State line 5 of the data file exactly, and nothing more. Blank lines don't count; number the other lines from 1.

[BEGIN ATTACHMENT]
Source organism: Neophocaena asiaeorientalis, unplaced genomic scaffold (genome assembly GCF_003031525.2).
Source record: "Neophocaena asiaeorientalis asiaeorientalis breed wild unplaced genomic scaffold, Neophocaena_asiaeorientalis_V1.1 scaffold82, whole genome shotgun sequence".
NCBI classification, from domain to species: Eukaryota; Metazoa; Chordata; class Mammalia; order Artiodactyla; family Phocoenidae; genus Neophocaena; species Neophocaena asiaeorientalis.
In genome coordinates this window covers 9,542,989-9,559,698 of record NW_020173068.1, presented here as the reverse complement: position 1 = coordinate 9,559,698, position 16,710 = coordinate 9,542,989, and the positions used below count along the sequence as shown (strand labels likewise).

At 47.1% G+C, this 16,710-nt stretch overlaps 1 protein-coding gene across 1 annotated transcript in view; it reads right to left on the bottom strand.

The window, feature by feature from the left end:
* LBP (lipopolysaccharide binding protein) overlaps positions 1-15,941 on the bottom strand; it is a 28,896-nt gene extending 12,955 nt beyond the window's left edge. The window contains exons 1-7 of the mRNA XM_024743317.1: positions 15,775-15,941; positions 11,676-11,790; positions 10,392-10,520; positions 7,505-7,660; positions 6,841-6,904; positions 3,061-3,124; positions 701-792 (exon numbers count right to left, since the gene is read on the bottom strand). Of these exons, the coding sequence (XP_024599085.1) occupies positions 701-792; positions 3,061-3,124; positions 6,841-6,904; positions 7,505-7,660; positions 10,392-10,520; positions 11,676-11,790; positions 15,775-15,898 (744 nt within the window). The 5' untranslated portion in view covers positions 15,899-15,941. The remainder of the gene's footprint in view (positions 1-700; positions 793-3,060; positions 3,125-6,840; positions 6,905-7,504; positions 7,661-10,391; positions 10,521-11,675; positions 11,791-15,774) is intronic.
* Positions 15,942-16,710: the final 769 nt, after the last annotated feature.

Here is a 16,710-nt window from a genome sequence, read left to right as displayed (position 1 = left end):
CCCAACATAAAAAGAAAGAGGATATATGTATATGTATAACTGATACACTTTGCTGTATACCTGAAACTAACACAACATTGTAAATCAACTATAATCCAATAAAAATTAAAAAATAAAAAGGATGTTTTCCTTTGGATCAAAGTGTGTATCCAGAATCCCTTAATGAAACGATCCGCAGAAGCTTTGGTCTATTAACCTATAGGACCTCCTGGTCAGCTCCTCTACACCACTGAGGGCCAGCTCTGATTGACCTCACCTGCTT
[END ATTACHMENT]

At 47.1% G+C, this 16,710-nt stretch overlaps 1 protein-coding gene across 1 annotated transcript in view; it reads right to left on the bottom strand.